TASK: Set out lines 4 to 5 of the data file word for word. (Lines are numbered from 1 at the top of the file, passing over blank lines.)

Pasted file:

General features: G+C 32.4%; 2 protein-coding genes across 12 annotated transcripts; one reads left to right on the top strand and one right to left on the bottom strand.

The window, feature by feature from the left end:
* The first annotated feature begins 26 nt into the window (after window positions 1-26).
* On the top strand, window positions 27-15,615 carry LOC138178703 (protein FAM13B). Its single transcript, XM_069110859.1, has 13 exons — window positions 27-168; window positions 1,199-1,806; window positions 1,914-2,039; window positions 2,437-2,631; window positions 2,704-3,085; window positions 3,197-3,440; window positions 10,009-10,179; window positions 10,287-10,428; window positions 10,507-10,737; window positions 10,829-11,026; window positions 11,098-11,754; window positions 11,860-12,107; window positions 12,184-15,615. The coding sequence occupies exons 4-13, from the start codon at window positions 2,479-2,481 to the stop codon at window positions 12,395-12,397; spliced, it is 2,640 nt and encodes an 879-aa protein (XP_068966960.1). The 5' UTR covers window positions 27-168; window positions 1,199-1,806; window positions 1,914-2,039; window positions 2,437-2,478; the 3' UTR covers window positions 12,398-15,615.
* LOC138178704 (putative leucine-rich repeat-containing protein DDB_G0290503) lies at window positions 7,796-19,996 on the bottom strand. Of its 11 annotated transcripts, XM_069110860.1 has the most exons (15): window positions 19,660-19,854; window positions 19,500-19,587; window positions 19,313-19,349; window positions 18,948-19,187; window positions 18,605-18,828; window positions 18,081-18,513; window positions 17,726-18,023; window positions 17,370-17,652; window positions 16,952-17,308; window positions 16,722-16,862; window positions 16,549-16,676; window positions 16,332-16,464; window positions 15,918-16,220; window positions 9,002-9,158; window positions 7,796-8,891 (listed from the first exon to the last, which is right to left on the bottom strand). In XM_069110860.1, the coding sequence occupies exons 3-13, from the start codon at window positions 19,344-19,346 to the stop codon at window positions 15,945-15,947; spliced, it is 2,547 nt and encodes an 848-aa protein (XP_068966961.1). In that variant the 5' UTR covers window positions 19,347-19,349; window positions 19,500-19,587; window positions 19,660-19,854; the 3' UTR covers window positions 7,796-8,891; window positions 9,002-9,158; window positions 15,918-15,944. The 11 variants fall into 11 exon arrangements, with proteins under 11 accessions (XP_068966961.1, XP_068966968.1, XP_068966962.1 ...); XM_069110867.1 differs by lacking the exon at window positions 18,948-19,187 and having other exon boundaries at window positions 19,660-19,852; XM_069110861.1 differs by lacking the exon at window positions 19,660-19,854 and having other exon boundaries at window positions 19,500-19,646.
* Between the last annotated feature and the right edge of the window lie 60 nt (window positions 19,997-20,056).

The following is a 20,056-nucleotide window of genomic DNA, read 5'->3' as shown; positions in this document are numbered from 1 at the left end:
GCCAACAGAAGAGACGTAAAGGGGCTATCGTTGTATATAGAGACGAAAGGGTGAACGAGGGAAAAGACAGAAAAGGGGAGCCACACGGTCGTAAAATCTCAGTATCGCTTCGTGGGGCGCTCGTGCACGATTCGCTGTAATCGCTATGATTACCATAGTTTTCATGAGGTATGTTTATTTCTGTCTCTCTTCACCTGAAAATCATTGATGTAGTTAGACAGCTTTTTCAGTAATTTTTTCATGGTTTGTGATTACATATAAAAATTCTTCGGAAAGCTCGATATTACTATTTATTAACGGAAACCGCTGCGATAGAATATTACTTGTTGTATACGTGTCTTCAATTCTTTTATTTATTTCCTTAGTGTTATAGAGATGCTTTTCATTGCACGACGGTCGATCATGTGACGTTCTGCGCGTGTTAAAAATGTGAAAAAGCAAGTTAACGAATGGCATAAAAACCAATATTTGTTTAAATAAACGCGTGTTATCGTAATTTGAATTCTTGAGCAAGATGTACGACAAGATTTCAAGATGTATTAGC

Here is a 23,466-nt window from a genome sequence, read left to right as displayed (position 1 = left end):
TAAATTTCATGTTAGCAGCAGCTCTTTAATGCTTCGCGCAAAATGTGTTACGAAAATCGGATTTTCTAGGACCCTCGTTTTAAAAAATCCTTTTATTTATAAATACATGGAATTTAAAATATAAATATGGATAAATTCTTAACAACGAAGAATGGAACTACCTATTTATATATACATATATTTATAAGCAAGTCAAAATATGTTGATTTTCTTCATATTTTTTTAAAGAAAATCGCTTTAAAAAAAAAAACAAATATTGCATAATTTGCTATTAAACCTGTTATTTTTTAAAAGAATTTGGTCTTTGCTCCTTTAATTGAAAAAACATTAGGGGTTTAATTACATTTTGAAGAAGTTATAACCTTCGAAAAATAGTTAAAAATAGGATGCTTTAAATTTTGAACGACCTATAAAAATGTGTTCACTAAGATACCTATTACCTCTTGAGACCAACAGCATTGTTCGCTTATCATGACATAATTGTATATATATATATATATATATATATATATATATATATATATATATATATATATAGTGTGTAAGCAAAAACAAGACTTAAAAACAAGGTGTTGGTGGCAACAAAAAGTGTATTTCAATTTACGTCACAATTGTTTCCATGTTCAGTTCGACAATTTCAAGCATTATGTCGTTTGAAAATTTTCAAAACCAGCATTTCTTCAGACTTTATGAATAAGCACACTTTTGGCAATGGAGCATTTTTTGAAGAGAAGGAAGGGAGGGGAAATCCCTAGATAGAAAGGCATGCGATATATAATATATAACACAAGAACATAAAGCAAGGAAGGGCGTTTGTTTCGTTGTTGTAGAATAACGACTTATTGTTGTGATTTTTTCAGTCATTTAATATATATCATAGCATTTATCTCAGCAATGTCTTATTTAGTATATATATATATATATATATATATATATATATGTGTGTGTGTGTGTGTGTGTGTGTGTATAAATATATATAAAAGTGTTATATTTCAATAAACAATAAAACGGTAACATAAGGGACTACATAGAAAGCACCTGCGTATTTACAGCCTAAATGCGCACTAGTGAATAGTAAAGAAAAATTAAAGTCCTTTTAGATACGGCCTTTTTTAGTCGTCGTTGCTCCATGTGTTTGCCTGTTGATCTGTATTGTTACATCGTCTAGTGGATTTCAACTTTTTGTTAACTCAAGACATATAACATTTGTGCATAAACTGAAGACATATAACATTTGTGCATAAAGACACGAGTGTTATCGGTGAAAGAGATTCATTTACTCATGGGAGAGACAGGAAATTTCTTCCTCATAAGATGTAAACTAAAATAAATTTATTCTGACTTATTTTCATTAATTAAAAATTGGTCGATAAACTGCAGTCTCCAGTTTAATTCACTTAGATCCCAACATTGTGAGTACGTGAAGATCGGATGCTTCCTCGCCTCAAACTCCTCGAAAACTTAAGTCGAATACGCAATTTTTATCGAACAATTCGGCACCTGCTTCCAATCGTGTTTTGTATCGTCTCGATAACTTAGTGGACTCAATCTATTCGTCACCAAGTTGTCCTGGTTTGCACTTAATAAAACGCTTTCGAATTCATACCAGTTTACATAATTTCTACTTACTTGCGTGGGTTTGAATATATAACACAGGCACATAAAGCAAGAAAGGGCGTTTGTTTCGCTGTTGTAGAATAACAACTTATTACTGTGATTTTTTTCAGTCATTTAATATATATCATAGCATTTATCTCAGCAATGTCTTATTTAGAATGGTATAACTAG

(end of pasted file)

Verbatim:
* On the top strand, window positions 27-15,615 carry LOC138178703 (protein FAM13B). Its single transcript, XM_069110859.1, has 13 exons — window positions 27-168; window positions 1,199-1,806; window positions 1,914-2,039; window positions 2,437-2,631; window positions 2,704-3,085; window positions 3,197-3,440; window positions 10,009-10,179; window positions 10,287-10,428; window positions 10,507-10,737; window positions 10,829-11,026; window positions 11,098-11,754; window positions 11,860-12,107; window positions 12,184-15,615. The coding sequence occupies exons 4-13, from the start codon at window positions 2,479-2,481 to the stop codon at window positions 12,395-12,397; spliced, it is 2,640 nt and encodes an 879-aa protein (XP_068966960.1). The 5' UTR covers window positions 27-168; window positions 1,199-1,806; window positions 1,914-2,039; window positions 2,437-2,478; the 3' UTR covers window positions 12,398-15,615.
* LOC138178704 (putative leucine-rich repeat-containing protein DDB_G0290503) lies at window positions 7,796-19,996 on the bottom strand. Of its 11 annotated transcripts, XM_069110860.1 has the most exons (15): window positions 19,660-19,854; window positions 19,500-19,587; window positions 19,313-19,349; window positions 18,948-19,187; window positions 18,605-18,828; window positions 18,081-18,513; window positions 17,726-18,023; window positions 17,370-17,652; window positions 16,952-17,308; window positions 16,722-16,862; window positions 16,549-16,676; window positions 16,332-16,464; window positions 15,918-16,220; window positions 9,002-9,158; window positions 7,796-8,891 (listed from the first exon to the last, which is right to left on the bottom strand). In XM_069110860.1, the coding sequence occupies exons 3-13, from the start codon at window positions 19,344-19,346 to the stop codon at window positions 15,945-15,947; spliced, it is 2,547 nt and encodes an 848-aa protein (XP_068966961.1). In that variant the 5' UTR covers window positions 19,347-19,349; window positions 19,500-19,587; window positions 19,660-19,854; the 3' UTR covers window positions 7,796-8,891; window positions 9,002-9,158; window positions 15,918-15,944. The 11 variants fall into 11 exon arrangements, with proteins under 11 accessions (XP_068966961.1, XP_068966968.1, XP_068966962.1 ...); XM_069110867.1 differs by lacking the exon at window positions 18,948-19,187 and having other exon boundaries at window positions 19,660-19,852; XM_069110861.1 differs by lacking the exon at window positions 19,660-19,854 and having other exon boundaries at window positions 19,500-19,646.